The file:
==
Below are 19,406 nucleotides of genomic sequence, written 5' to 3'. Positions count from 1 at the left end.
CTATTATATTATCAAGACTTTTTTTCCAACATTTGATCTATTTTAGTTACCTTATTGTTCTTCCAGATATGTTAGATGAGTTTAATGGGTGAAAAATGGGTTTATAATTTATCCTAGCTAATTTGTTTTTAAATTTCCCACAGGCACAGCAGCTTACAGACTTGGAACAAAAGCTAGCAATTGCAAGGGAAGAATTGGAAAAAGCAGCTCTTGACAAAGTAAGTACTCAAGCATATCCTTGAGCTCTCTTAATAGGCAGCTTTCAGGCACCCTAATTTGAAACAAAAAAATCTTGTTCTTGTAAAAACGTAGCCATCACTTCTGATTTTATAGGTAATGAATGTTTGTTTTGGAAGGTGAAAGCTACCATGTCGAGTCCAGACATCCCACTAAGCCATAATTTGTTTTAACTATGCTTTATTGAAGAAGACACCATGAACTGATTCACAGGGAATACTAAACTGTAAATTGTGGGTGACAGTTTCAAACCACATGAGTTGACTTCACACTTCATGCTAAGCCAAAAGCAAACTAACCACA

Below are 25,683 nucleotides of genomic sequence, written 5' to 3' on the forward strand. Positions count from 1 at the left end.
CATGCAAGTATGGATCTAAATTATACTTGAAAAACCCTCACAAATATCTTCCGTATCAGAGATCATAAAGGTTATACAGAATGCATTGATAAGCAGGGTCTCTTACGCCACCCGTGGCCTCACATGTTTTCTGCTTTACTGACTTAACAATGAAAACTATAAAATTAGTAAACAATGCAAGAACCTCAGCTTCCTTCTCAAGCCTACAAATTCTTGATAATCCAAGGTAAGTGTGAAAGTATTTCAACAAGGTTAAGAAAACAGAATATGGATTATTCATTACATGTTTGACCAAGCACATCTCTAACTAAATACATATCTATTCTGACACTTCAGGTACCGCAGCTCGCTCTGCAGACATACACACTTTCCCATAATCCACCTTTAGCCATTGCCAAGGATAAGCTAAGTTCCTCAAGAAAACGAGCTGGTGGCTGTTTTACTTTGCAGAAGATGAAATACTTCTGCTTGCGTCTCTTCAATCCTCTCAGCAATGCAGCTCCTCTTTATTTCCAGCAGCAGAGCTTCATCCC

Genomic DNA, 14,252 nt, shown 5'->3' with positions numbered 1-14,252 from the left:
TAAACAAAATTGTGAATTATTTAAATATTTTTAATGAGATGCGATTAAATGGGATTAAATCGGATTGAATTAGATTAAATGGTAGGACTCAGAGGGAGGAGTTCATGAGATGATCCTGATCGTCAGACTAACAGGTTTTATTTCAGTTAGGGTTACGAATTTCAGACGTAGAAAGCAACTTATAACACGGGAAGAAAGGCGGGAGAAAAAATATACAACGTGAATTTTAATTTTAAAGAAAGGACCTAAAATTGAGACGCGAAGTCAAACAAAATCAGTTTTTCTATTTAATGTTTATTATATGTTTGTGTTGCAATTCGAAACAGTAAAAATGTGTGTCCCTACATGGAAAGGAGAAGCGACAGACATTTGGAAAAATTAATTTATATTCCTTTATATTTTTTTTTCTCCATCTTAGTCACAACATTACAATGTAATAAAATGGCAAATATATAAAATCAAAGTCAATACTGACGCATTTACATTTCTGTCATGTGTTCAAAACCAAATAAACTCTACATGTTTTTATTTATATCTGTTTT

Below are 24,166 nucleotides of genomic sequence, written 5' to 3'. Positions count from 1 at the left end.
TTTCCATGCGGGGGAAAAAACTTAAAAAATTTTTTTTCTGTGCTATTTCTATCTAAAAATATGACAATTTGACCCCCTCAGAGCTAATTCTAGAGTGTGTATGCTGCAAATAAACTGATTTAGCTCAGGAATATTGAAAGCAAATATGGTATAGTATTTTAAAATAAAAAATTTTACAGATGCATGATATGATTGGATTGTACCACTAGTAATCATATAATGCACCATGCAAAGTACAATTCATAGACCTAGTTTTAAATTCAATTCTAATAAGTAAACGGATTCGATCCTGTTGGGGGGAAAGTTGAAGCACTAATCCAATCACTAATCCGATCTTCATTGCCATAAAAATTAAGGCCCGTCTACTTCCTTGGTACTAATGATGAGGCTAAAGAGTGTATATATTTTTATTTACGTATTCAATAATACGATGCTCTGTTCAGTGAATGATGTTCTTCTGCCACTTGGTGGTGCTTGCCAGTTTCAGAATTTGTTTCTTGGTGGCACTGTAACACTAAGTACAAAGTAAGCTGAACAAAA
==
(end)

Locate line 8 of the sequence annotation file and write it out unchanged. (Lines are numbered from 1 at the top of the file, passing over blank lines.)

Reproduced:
TTTCCATGCGGGGGAAAAAACTTAAAAAATTTTTTTTCTGTGCTATTTCTATCTAAAAATATGACAATTTGACCCCCTCAGAGCTAATTCTAGAGTGTGTATGCTGCAAATAAACTGATTTAGCTCAGGAATATTGAAAGCAAATATGGTATAGTATTTTAAAATAAAAAATTTTACAGATGCATGATATGATTGGATTGTACCACTAGTAATCATATAATGCACCATGCAAAGTACAATTCATAGACCTAGTTTTAAATTCAATTCTAATAAGTAAACGGATTCGATCCTGTTGGGGGGAAAGTTGAAGCACTAATCCAATCACTAATCCGATCTTCATTGCCATAAAAATTAAGGCCCGTCTACTTCCTTGGTACTAATGATGAGGCTAAAGAGTGTATATATTTTTATTTACGTATTCAATAATACGATGCTCTGTTCAGTGAATGATGTTCTTCTGCCACTTGGTGGTGCTTGCCAGTTTCAGAATTTGTTTCTTGGTGGCACTGTAACACTAAGTACAAAGTAAGCTGAACAAAA